3 comments:

Nick Rowe said...

It's beyond hyperbole to declare Assange a "terrorist." It doesn't come close to meeting the definition of the word. It's as self-defeating to dilute the word "terrorist" as it is to deny the existence of or make excuses for them.

Many of the documents were embarrassing, but they should have remained secret. They represent discussions and opinions we have had between officials in our government and with other governments about our "allies" and our enemies. Secrecy in such matters is much more necessary and appropriate than idle office gossip.

Intelligence reports contain information which has not always been corroborated. Memorandums often reflect opinions, not merely facts. Even statements of facts are not held in their proper contexts. We have no idea why the Afghan Vice President showed up with suitcases full of cash, and it's presumptuous for us to guess. The fact we knew about it means we are investigating it.

Imagine if everything you thought or everything you discussed in confidence about your boss, coworkers, neighbors, law enforcement agencies, etc. were revealed for everyone to see. Could you thereafter trust anyone you confided in?

Do we NOT want to "spy" on the United Nations? Frankly, I think we have all their offices in New York bugged.

If government officials cannot speak candidly with one another about their fears, suspicions, and observations, then truth will be suppressed. That will set back our diplomatic efforts and our intelligence gathering.

If one Chinese official confides to a US official that their ties with North Korea are weakening, this should not become public knowledge. That official could be dismissed (or worse) and we lose future information. The Chicoms might make overtures of solidarity with North Korea to counter the bad PR. It is not implausible that releasing the information could begin a chain of events that puts 10 million people in Seoul at risk of being vaporized.

The Department of State and the Department of Defense are Constitutionally recognized offices. Surely you can't be suggesting that they should be completely transparent about covert intelligence and confidential communications with foreign governments.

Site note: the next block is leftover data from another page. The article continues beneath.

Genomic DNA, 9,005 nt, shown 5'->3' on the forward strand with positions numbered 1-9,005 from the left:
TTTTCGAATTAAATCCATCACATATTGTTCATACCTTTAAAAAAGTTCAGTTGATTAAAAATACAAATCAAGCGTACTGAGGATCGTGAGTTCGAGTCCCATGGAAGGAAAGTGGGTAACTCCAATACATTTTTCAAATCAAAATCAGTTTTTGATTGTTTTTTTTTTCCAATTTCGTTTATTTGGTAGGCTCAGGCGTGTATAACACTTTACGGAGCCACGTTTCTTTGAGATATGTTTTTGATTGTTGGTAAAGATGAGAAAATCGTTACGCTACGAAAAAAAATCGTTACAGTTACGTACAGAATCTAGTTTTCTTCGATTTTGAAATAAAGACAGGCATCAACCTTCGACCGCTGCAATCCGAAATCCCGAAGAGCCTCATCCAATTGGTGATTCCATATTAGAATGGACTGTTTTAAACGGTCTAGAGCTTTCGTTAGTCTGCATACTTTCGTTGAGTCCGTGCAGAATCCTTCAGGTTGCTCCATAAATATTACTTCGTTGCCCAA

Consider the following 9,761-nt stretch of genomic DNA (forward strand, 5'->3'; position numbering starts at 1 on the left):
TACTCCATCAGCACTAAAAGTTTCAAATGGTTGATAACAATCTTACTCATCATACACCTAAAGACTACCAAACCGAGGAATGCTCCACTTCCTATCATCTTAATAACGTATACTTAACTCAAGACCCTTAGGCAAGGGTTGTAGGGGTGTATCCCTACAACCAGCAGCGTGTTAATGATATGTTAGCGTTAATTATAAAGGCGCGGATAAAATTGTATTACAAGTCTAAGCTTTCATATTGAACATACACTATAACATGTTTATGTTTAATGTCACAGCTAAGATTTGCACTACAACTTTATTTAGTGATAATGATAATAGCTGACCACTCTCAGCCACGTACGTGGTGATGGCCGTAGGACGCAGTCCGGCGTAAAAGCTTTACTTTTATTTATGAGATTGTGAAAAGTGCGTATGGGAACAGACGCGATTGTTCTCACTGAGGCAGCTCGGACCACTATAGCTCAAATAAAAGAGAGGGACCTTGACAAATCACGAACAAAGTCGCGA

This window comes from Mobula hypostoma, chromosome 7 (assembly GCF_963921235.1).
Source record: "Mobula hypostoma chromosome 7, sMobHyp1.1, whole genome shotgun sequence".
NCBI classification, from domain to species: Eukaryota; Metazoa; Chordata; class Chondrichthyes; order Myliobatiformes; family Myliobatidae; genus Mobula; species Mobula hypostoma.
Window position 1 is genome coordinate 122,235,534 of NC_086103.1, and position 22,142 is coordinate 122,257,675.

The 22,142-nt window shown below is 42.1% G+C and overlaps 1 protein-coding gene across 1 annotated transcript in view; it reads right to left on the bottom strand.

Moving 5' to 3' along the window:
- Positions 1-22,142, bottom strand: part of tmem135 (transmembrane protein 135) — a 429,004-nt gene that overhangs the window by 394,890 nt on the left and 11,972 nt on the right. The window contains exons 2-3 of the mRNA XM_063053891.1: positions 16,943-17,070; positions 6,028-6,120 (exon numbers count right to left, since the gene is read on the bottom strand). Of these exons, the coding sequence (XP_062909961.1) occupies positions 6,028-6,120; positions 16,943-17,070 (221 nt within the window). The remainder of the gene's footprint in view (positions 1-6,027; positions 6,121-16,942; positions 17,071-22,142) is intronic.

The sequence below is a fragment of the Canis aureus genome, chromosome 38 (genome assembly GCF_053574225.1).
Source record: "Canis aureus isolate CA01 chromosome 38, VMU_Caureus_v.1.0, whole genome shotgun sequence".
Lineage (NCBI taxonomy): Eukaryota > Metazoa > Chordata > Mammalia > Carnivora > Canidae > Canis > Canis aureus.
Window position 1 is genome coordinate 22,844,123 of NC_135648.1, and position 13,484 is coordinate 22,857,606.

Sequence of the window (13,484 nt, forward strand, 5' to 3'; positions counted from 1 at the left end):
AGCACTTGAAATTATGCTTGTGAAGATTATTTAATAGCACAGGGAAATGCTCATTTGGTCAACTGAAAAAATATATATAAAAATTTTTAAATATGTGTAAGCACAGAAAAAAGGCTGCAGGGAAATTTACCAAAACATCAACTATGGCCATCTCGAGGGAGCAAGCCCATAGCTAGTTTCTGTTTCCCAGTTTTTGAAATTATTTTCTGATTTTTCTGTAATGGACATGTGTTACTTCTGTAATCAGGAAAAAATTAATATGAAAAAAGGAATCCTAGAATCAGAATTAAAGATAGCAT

No good businessman would broadcast his intentions to acquire another firm. No police detective would tell the media all the information they had about a serial killer who might "go to ground."

Assange may be a filthy opportunist and America-hater, but the Private who leaked the information is a criminal. I'm not sure there is any controlling law or legal authority for releasing stolen documents with which to prosecute Assange.

Saddam Hussein invaded Kuwait following a tepid response to his overtures by our weak-minded ambassador. We needn't prove that anyone has been or may be killed because of these leaks. They are classified precisely because our government considers there to be a potential for it. It is not up to a Private or a foreign citizen to determine what should or should not be revealed.

Frankly, I found absolutely nothing in the leaks surprising. It was blatantly obvious. But that is beside the point. The information could corroborate other intelligence gathered by our enemies, and covert agents and informants may die without us ever knowing their names.

Solaris said...

I'm glad I'm not the only one who finds it irritating to see people demanding Assange's head on a plate. We're a nation founded not on common heritage, a shared race, or any of that other claptrap that other countries have. We're a nation founded on ideas and principles. If we assassinate Assange because it's more convenient, then we prove him right about us!

That said, I'd certainly like to see him come up on trial for espionage. I think my section chief put it best, that journalists are a soldier's worst enemy.

That Manning character, now that's someone I got a real issue with. Kid's a traitor, and I find an anger in that he betrayed his fellow soldiers more than I do that he betrayed the government. How many people working in MI are going to have their jobs so much harder because the local nationals can't trust they won't have their names released on WikiLeaks the next time some private gets his panties in a bunch?

To say nothing of the excuse this gives the Feds to tighten security even more. Assange and Manning lack the discretion to tell something that the public needed to know about from gossip or secrets better off staying secret. They bought us reduced transparency and an even shadier government for releasing gossip. That, I think, is perhaps their greatest crime.

Nick Rowe said...

@Solaris:

Agreed. I worked in Intelligence and, after Aldrich Ames and Robert Hannsen, the community gave all the rest of us an anal exam. My TS clearance took 18 months as they analyzed every possible flaw in my life's fabric.

Ironically, some 18 year old kid who had never lived any life outside his mother's womb had an easier time getting a clearance than someone who had traveled abroad, married and divorced, made a credit card payment late, got into a dispute with a landlord, or actually had responsibility for handling classified documents.

Get this: the federal government is actually forbidding employees from downloading or reading ANY of the leaked files. Talk about closing the barn door after the horse has left!

Aside from not making one bit of sense, there are actual criminal and career penalties for violating this edict.

The intrusiveness of government is always more dangerous, but the utter STUPIDITY and INCOMPETENCE of government is always more shocking.